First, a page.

Wilson had a decent number of opportunities in other NHL cities.  Teams like the Flyers, the Rangers and the Red Wings held some cachet for Wilson, but he got together with his family and they made a decision together to go to the newly minted San Jose Sharks.

“There was a group of teams involved,” Wilson told The Mercury News.  “And it was a family-type of determination and that’s how we made the decision.  With Mr. Gund (George Gund III) and (Sharks’ inaugural general manager) Jack Ferreira, it was just a unique opportunity.”  Wilson became a member of the Sharks.

He would play two seasons in San Jose and the team was by no means any good during that time.  They won 28 games over those first two years and by the time the 1992-93 campaign ended, Wilson was 35 years of age.  His physical condition would no longer allow him to play.  “My body was done,” said Wilson.  “I played a lot of hockey, put a lot of miles on my body and I was just breaking down.  The back and the neck were pretty much done.”

He spent four years as the NHL Players’ Association’s coordinator of player relations and business development.  He was also a management consultant for Team Canada’s gold medal-winning teams in 1994, 1995, 1996 and 1997.  In May of 2003, he became the Sharks’ general manager.  He remained in that position until he stepped away in November of 2021 for medical reasons.

While he was still the GM of the Sharks, news came in 2020 that he would be inducted into the Hockey Hall of Fame.  It had been a long wait but one that Wilson’s former teammate Denis Savard said was no surprise.  “He’s a Hall of Fame hockey player, but he’s a Hall of Fame guy too.”

“There’s no other way to put it.  He was a great teammate to all of us who played with him.  So proud of him.  So happy.  It’s been a while, a long time.  But it’s never too late.  He’s not the only one that waited that long and we all felt, as teammates and friends, that he should be in there.”  Wilson joined Denis Potvin as the second player from the Ottawa 67s in the Hall.  He was the second player from the draft class of 1977 to be inducted as well.



The New Westminster Bruins of the Western Hockey League were a powerhouse in Junior Hockey in the mid 1970s.  Coached by Ernie ‘Punch’ McLean, the Bruins made it to the Memorial Cup, as the WHL champions, in 1975, 1976 and 1977.  It wasn’t until that third appearance that they actually won the whole thing as they edged the Ottawa 67s 6-5 in the final game on a beautiful end to end rush by defenseman Brad Maxwell.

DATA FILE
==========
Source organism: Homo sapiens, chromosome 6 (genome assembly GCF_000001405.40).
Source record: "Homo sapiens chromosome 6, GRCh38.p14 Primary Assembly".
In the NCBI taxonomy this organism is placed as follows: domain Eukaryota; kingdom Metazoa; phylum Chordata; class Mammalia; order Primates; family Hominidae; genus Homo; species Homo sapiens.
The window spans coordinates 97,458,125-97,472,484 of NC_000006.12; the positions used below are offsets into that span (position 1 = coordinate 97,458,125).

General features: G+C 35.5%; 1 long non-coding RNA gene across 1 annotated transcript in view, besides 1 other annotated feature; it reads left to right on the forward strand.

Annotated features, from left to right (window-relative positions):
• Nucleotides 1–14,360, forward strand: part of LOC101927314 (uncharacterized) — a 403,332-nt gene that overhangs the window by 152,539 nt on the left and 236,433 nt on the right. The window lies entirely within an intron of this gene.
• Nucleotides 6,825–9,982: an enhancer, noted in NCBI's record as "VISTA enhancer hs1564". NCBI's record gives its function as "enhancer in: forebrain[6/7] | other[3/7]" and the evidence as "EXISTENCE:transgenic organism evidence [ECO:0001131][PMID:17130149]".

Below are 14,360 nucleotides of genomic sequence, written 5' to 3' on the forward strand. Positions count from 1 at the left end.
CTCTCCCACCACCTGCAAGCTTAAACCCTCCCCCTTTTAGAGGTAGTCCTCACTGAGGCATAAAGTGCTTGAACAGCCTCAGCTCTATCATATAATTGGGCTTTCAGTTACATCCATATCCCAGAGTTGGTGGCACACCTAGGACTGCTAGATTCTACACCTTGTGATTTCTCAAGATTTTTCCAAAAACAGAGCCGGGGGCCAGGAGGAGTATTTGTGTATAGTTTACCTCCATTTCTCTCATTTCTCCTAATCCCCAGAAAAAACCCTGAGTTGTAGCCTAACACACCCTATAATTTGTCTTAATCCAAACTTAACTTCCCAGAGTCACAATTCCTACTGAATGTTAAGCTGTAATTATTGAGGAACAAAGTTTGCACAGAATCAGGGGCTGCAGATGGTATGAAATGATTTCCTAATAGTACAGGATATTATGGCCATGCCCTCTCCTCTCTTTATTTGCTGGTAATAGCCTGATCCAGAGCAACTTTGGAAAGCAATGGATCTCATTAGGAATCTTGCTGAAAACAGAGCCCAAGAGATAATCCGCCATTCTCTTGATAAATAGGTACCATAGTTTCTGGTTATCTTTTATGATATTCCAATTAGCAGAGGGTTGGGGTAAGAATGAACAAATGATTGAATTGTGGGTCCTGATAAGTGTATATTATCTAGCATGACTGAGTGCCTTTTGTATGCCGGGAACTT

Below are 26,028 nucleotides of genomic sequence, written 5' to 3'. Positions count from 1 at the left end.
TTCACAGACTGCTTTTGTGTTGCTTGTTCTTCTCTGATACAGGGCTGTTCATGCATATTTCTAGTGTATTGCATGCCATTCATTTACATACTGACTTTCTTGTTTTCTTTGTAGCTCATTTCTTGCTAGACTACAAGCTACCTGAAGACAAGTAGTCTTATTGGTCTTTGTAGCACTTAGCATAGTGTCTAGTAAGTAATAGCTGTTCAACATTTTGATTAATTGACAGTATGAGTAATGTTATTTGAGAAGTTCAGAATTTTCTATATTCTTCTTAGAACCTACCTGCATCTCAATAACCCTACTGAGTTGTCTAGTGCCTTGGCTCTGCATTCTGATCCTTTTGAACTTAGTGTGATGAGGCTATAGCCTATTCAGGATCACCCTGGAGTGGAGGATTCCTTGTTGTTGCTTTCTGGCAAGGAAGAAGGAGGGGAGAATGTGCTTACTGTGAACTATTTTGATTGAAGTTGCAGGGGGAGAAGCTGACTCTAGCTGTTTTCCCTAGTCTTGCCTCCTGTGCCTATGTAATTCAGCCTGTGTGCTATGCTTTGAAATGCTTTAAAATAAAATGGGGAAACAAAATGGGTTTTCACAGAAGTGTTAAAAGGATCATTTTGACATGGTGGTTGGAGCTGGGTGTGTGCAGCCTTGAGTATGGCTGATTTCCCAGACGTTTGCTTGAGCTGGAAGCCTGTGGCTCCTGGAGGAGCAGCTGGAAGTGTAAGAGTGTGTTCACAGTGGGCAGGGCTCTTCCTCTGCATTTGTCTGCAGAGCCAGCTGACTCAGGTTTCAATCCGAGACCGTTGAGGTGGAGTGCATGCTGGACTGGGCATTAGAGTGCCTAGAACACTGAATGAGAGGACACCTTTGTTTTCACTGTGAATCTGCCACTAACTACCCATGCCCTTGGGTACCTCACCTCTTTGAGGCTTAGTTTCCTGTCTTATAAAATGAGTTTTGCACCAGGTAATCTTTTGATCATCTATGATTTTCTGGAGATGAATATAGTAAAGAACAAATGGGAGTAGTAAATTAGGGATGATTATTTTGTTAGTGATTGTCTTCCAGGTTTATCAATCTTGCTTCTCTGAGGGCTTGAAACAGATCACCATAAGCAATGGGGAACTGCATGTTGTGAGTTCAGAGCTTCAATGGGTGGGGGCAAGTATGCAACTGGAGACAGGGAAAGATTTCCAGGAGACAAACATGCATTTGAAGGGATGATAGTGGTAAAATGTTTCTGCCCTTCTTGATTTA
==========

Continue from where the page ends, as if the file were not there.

His performance with the Bruins over his three years there made him very attractive to a lot of NHL teams and he was taken seventh overall by the Minnesota North Stars in the 1977 draft.  With ‘New West’, Maxwell played a role as a hard-skating, puck-carrying defenseman.  He had an accurate shot and the fact that he shot from the right side made him an asset as a blueliner.

But in making the jump from junior hockey to the NHL, the thing that was missing was speed.  He was a good skater with the Bruins, but the step from the WHL to the NHL is a big one and while he had a productive rookie year with the North Stars, he had to learn how to play defense at the higher level.  He scored 18 goals and had 29 assists, and he led all NHL defensemen in power play goals with 12, which for a rookie, is quite decent, but his plus/minus of -56 was somewhat glaring.

He was a coachable player though and a student of the game and he learned quickly how to grow as a player at the highest niche of hockey.  As the Stars merged with the Cleveland Barons and Maxwell got to play with better players, his level of play and that of his teammates improved and by 1980-81, fans in Minnesota got to see a team that had become very good.

In October of 1980, Maxwell tore knee ligaments and in February, had his foot cut by a skate blade and he developed a blood infection.  He missed a good part of the season but made it back before the year ended and he would play a major role as his club would go on a major roll in the playoffs.  The North Stars swept the Boston Bruins in the first round, then dumped the Buffalo Sabres in five games in the second.  

In the third round, they faced the Calgary Flames and dispatched them in six games.  Their magical ride ended though as they faced the juggernaut that was the New York Islanders losing the Stanley Cup final series in five games.

Goaltender Gilles Meloche was a big reason for the Minnesota run, but Maxwell was a big contributor as well.  In 18 postseason games, he had three goals and eleven assists for 14 points.  In his career, Maxwell played in 79 playoff contests and he collected 61 points on 12 goals and 49 helpers.

Maxwell’s best year was 1983-84 when he scored 19 goals and added 54 assists for a total of 73 points in 78 games.  He also was assessed 225 penalty minutes.  That was also his last full season in Minnesota.  18 games into 1984-85, he was sent to the Quebec Nordiques with Brent Ashton in exchange for Bo Berglund and Tony McKegney.  

After that season, he was traded from Quebec to the Toronto Maple Leafs for John Anderson.  Then, just before the 1986-87 campaign started, he was traded to the Vancouver Canucks for a fifth round 1988 draft pick.  In January of 1987, he was put on waivers by the Canucks and was picked up by the New York Rangers.  A month later, he was dealt back to Minnesota and his  career ended there that spring.  

Maxwell’s hockey career was summed up reasonably well by hockey historian and writer Joe Pelletier.  “All in all, he was a standout junior player, and a pretty good NHL player.  He is a strong candidate for the best defenseman in Minnesota North Stars history.”